facebook-pixel

New leader of Bike Utah wants to empower people through cycling, which ‘saved my life’

Jenn Oxborrow previously served as the executive director of the Utah Domestic Violence Coalition.

(Bike Utah) Jenn Oxborrow, who is the new executive director of Bike Utah, previously led the Utah Domestic Violence Coalition.

The way Jenn Oxborrow sees it, biking saved her life — and her family — “in so many ways,” she said.

It started years ago, after her son suffered head trauma, and she suffered a “really serious injury,” which required several surgeries, Oxborrow said. The two decided to start biking to and from school every day, in the heart of Salt Lake City’s 9th and 9th neighborhood.

“That was really exciting, and a little terrifying,” she said, “but very empowering.”

Earlier this month, Oxborrow was named the new executive director of Bike Utah, a statewide nonprofit that advocates for bicycling and other active transportation.

“We are truly excited to have Jenn join us,” Steph Tomlin, Bike Utah board chair, said in a statement. “We hope to leverage her experience and enthusiasm to continue to grow Bike Utah and our programs into the future.”

Oxborrow most recently worked for Allies with Families, a Salt Lake City organization that works to “empower individuals and families by providing peer and community supports.”

Before that, she served as the executive director of the Utah Domestic Violence Coalition for five years until leaving in August 2020. She also previously worked for the state Department of Human Services.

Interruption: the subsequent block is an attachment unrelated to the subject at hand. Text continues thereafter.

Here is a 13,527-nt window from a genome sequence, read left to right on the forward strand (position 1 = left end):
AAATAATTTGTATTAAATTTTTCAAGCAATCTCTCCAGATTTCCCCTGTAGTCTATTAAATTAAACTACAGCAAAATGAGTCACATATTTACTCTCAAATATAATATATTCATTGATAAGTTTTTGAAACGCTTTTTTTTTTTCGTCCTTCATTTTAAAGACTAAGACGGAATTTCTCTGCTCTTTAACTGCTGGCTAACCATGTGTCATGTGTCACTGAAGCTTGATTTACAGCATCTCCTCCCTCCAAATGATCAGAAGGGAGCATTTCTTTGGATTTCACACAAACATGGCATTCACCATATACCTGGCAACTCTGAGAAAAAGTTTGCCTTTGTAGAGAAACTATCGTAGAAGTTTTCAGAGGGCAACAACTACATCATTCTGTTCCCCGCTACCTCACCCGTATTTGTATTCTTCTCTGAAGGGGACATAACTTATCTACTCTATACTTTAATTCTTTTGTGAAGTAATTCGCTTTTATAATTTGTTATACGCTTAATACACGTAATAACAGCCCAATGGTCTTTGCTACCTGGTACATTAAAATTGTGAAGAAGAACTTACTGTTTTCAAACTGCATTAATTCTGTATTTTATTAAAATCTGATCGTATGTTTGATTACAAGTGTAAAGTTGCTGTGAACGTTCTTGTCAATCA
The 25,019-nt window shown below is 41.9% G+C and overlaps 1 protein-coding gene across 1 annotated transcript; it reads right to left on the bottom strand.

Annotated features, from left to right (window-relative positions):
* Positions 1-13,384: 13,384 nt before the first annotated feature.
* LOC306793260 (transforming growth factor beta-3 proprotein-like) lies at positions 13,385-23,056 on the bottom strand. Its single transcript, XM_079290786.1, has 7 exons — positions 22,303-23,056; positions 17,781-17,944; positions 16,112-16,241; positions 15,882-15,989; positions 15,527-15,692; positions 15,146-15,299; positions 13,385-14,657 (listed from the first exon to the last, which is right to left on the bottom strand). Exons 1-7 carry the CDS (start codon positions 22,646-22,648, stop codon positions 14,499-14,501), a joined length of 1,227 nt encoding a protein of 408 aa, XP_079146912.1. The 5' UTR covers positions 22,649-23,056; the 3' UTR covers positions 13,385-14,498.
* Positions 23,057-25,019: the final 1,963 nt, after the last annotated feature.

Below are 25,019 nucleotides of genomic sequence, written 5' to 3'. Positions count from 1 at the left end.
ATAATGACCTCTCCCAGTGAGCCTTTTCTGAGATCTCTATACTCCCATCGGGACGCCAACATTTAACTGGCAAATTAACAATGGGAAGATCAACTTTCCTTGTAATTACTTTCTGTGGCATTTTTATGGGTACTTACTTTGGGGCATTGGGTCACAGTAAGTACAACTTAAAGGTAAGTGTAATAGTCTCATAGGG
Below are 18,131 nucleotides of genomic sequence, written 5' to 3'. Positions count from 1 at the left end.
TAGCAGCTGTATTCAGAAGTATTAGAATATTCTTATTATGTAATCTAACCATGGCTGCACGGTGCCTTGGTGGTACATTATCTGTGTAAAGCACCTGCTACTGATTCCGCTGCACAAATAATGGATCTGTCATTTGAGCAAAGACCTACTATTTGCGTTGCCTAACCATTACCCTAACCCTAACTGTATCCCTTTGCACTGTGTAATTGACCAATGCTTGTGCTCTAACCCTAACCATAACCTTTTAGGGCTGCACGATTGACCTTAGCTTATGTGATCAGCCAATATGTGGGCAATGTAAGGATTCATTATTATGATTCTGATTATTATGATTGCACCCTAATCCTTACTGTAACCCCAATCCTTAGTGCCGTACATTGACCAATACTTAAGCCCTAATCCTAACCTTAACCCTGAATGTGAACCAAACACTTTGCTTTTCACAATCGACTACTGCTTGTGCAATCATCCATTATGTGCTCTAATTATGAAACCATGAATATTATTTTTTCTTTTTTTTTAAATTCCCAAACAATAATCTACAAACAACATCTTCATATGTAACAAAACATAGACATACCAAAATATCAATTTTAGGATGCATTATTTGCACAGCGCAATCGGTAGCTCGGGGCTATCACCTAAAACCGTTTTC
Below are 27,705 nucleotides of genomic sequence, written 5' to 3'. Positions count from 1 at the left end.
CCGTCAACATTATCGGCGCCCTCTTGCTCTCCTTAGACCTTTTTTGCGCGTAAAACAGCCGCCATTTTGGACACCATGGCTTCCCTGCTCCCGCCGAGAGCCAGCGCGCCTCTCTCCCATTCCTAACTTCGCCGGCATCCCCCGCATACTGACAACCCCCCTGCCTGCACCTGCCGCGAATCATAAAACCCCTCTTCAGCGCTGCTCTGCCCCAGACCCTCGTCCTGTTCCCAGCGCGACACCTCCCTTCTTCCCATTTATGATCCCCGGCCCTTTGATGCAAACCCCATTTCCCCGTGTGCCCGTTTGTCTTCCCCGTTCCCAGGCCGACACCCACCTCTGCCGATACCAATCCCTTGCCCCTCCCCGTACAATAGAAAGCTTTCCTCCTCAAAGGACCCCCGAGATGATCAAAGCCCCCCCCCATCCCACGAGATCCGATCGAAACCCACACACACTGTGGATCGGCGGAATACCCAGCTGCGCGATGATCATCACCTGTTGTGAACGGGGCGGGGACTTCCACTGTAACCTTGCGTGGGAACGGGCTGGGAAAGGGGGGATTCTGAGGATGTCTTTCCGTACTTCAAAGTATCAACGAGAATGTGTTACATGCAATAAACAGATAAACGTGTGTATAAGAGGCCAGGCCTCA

Oxborrow said her move to Bike Utah is a continuation of her work in the domestic violence field.

“A lot of people, when they’re rebuilding their lives after an experience intersecting incarceration or the criminal justice system, biking can really be essential for them to put their lives back together,” she said.

(Francisco Kjolseth | The Salt Lake Tribune) Jennifer Oxborrow, pictured in 2018, is the new executive director of Bike Utah.

That’s because cycling can provide basic access to school and work. Growing up in poverty, Oxborrow also said being able to ride a bike “really created a lot of access to cool things for me.” And there’s obvious health and wellness benefits, she said.

“I know when I bike to work or to the grocery store or out for a date night with my partner, it’s so good for me physically and mentally. And it really does connect me to my community,” she said, “which has been so important for us over the past couple of years through this pandemic, in particular.”

Ensuring people can move about the city and state more safely on a bike is part of her mission as executive director, Oxborrow said.

She is working with Rep. Jeff Stenquist, R-Draper, on a funding request during the upcoming legislative session related to bicycling education and the 1,000 Miles Campaign — which aims to build 1,000 miles of family-friendly bike lanes, paths and trails in the state — after some cuts were made during the pandemic.

“For me, it all comes down to safety, and there are a lot of different ways to work on safety,” she said.

Oxborrow said she aims to complete a statewide needs assessment to ensure that biking is accessible “in underserved communities and rural communities” throughout the state.

She continues to work as a mental health professional at The Lotus Center, which she helped co-found in 2015, and she said she remains “deeply committed” on working to prevent “family violence and sexual assault in our schools and campus environments.”

Becky Jacobs is a Report for America corps member and writes about the status of women in Utah for The Salt Lake Tribune. Your donation to match our RFA grant helps keep her writing stories like this one; please consider making a tax-deductible gift of any amount today by clicking here.

Return to Story